Another Refrigerant Phase-Out On The Horizon


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The Obama Administration’s plans to address greenhouse gases and the impact of climate change will do more than try to reduce carbon dioxide emissions. It will likely put in place a long standing government (and industry) plan to transition the HVACR industry away from HFC refrigerants over the next 20 years. Where that takes the industry is almost anyone’s guess.

The White House’s Climate Action Plan, announced in June, affects the largest producers of greenhouse gas emission: coal and other fossil fuel fired electricity generating power plants. The ambitiousness of the plan is evidenced by the fact this plan targets not just new power plants, but existing ones, too. Many in Congress from both sides of the aisle took this as a shot at coal, since coal fired plants would be the hardest and most expensive to retrofit, in a time when new, domestic natural gas sources are plentiful.

Setting aside the contentious politics of fuel choice, the Climate Action Plan will result in a refocusing of U.S. efforts to move away from hydrofluorocarbon (HFC) refrigerants. Whether that comes through the global diplomatic efforts to expand the Montreal Protocol to cover HFCs or a standalone policy is yet to be seen.

For the last four years the U.S. has offered an amendment to the Montreal Protocol to phase down the production and consumption of HFCs. The Montreal Protocol is the 1987 international treaty written to phase out the use of CFC and HCFC refrigerants since these gases were found to deplete the ozone. The United States implemented the treaty in the early 1990s through changes to the Clean Air Act (CAA), and all HVACR contractors are aware of the use and handling requirements found in Section 608 of the CAA.

As the Montreal Protocol was being implemented and CFC and HCFC production and use were being phased out, the developed nations of the world transitioned to HFC compounds to meet its refrigerant needs. HFCs resolved the problems associated with ozone depletion, but they carried with them a high global warming potential. So in response, the Kyoto Protocol was written to address greenhouse gases like HFCs, but it has not been implemented or as successful on the global scale of the Montreal Protocol.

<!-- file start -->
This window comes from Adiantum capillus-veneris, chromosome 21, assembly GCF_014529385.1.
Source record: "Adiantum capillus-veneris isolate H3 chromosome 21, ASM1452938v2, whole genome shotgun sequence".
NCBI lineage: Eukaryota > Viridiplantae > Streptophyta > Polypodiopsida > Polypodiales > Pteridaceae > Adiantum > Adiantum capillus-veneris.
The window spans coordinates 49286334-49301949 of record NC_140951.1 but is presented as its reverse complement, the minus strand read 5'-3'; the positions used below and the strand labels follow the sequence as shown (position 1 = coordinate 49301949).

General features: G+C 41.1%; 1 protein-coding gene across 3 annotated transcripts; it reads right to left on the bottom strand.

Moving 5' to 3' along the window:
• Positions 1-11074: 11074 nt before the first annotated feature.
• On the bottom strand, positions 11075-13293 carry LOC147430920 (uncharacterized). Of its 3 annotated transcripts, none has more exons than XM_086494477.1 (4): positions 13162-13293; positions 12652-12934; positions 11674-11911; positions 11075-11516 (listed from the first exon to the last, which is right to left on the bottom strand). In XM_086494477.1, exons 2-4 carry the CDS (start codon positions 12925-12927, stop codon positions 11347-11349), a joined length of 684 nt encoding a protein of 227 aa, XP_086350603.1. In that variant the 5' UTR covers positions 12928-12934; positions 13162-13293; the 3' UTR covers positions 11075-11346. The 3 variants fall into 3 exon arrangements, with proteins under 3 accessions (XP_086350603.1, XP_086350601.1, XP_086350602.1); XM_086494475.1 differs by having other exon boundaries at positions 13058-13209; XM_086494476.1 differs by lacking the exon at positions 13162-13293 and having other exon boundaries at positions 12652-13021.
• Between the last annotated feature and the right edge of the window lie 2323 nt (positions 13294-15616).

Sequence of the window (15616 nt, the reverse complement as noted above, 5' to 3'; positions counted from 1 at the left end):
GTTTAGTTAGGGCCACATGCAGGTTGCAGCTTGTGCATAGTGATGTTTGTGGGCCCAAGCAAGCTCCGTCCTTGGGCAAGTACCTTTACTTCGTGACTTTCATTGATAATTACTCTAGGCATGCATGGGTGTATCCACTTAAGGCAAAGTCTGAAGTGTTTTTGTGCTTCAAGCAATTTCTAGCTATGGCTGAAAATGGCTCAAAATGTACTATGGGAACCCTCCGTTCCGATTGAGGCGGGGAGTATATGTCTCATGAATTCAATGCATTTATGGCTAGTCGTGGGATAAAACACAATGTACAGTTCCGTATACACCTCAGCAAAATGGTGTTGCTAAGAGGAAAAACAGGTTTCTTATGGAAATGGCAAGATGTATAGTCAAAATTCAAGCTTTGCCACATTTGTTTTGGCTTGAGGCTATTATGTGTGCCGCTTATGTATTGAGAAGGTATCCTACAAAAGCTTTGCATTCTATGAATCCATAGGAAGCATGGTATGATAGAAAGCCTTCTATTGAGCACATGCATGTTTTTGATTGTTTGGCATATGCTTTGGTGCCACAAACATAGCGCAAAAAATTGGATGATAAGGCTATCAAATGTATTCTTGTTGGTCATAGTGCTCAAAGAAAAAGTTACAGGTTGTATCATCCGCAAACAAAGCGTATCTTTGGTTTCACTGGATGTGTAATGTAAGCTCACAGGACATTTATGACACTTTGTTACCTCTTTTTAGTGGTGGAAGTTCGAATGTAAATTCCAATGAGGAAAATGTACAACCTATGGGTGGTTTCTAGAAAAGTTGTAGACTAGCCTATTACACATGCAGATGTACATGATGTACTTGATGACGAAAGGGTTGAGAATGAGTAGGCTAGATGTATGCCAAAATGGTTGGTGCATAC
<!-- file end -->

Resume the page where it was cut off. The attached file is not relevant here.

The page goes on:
A plan to reduce the production and use of HFCs by expanding the Montreal Protocol treaty would benefit from the treaty’s successes. Earlier this year the U.S. and China reached an agreement to work together with other countries to phase down the production and consumption of HFCs.

It’s no secret that HFC refrigerants would be phased out. In nearly every effort to limit the emission of greenhouse gases at the federal or international level, HFCs have been lumped in with the compounds most traditionally viewed as pollutants: carbon dioxide, nitrogen oxide, sulphur oxides, methane, and carbon monoxide. This is a bit unfair to HFCs since they are not emitted on purpose when used properly in the closed loop refrigeration system.

For years the U.S. EPA has been working with stakeholders to move the transition away from HFCs forward. And it appears most gas producers and OEMs are on board, because they recognized the change is coming. Over the next few years the EPA will begin to put in a plan to make for a smooth transition, but right now it’s uncertain what low global warming potential compounds may be the next widely used refrigerant will be.

Part of the Climate Action Plan alludes to actions by the U.S. EPA to curb emission and encourage private sector investment in low-emission technology by identifying and approving climate-friendly refrigerant alternatives.

The federal government will try to encourage the transition by purchasing cleaner alternatives to HFCs whenever feasible and transitioning over time to equipment that uses safer and more sustainable alternatives. The EPA will have to approve any new refrigerants to the Significant New Alternatives Policy (SNAP) Program. We’ve already seen the EPA approve propane based refrigerants for very specified, non-residential uses, but some of those are being misused and the consequences can be very dangerous. Ironically, carbon dioxide, the measuring stick for greenhouse gas pollution, has shown some promise as a refrigerant.

The transition away from HFC refrigerants will take years to develop and then decades to implement. In the meantime the race to develop the next generation of safe, cost effective, and efficient refrigerants that can commercialized has begun. The transition will likely impose changes on larger commercial or industrial uses first before setting milestones that affect residential central air conditioners. But make no mistake, there will be changes and no one can rely on politics to delay their implementation.

Charlie McCrudden

Posted In: ACCA Now, Government

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